A long time ago, when swing sets seemed to tower over you and he who had the fruit rollup ruled the cafeteria, psychology and scarcity were already at work in influencing your wants and needs.
When it came to playtime, no toy or station was more enticing than the one that another child was already using, or that only a few lucky kids could use-if they got to it in time.
You only realized how badly you wanted to play with the green robot when your friend already had it in hand. You had to run to the swings first because there were only three of them and recess was short.
Picture a party in which there is one box of pepperoni pizza and two boxes of the presumably popular cheese. Even if you liked both, your hands (and likely, many others) went flying toward the former, assuming it was more likely to be gone first.
While we are somewhat more sophisticated in our assessment of what we need and want as adults, in a way- we are still children on the playground. There’s something about the last “slice of pizza” that is especially mouthwatering.
In fact, in the right conditions, it’s downright irresistible. The prospect of losing the opportunity to have one of the few slices of pepperoni is more likely to win you over than getting any one piece in general. This is a concept known as “loss aversion”.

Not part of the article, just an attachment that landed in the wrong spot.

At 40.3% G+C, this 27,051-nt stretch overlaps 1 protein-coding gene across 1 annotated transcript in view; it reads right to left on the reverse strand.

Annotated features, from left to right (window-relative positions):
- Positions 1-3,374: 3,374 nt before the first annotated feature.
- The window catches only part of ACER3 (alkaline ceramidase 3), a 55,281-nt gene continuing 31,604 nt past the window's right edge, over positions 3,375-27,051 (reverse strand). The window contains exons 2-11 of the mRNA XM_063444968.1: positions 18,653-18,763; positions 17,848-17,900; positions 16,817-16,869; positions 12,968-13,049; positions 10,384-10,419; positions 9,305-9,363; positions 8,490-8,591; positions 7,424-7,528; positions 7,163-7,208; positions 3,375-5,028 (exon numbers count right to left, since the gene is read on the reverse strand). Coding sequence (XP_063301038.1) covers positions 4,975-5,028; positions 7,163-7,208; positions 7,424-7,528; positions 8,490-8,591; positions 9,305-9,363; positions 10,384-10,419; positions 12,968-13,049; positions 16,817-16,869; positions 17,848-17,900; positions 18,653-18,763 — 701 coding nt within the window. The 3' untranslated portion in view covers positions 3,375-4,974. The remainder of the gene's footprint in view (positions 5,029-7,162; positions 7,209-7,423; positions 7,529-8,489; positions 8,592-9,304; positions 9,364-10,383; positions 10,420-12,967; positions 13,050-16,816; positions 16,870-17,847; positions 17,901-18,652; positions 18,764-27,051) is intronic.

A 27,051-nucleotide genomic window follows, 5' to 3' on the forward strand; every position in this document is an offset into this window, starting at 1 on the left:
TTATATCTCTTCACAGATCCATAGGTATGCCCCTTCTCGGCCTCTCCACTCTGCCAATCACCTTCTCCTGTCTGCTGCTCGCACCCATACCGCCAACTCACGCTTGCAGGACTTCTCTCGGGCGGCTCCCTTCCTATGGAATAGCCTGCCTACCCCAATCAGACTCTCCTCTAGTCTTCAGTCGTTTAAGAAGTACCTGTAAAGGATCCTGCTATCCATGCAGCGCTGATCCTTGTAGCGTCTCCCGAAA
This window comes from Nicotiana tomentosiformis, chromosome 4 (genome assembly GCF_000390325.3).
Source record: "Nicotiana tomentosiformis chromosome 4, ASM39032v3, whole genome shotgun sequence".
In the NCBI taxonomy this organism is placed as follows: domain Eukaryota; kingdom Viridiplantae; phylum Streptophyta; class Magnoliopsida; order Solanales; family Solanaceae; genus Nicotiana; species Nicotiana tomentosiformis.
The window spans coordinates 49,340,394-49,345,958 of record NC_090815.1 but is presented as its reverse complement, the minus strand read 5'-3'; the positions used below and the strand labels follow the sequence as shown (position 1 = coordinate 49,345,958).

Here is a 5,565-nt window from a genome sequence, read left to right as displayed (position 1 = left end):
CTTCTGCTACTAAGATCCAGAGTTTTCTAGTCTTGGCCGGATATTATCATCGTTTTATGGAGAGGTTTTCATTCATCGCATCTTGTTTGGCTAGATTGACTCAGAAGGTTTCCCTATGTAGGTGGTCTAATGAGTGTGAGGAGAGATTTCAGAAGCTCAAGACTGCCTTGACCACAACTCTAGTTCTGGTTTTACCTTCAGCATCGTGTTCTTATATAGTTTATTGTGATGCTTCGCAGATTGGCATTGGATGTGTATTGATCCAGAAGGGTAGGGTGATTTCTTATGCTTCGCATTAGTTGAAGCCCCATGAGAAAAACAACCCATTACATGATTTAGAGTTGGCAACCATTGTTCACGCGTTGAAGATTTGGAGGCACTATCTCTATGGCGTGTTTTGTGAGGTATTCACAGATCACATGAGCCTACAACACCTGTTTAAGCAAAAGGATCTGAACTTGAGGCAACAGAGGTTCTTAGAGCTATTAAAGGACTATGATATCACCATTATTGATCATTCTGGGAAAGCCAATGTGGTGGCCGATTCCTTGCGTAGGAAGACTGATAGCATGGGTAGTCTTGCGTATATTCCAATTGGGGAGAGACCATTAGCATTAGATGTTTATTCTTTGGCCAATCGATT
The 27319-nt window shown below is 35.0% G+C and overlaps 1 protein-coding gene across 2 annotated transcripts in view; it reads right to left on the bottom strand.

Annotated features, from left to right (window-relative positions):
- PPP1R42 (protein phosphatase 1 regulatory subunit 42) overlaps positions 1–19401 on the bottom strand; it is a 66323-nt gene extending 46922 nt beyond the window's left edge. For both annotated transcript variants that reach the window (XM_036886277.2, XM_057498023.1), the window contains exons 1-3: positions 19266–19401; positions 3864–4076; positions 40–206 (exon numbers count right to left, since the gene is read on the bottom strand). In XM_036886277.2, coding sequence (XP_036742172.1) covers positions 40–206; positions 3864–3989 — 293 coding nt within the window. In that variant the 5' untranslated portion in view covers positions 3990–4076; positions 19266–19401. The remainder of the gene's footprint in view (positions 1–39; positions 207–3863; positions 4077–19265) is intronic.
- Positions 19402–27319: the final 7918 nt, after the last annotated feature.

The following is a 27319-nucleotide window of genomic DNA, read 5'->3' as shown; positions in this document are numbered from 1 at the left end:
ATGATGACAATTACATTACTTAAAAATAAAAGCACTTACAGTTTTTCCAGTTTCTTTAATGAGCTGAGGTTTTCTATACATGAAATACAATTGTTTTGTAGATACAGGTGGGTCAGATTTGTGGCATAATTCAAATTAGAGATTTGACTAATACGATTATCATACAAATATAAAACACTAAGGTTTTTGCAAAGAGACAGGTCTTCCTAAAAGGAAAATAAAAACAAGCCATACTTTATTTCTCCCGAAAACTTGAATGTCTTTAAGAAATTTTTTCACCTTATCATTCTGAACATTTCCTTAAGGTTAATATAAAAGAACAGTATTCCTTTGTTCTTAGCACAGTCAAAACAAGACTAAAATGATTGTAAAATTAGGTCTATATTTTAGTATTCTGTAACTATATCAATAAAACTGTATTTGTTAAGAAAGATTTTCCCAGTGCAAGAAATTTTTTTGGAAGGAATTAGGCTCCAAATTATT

Studies show that in various situations, losses have double the power of gains; Humans would much rather avoid a loss than acquire a gain. We also have serious FOMO-the slang acronym for “fear of missing out”.
Thus, scarcity elicits emotional and psychological responses. This hard-wired tendency is the main reason why scarcity rules. When experiencing a loss in a betting game, Jefrey Berejikian, a professor of Decision Making at the University of Georgia says, “You can do nothing and walk away…absorb that certain loss, or you can gamble-and you know that the gamble is biased in the favor of the house-but there’s some chance that you might win and get back to where you were before. When you frame choices in that way, human beings exhibit real consistent risk acceptance.”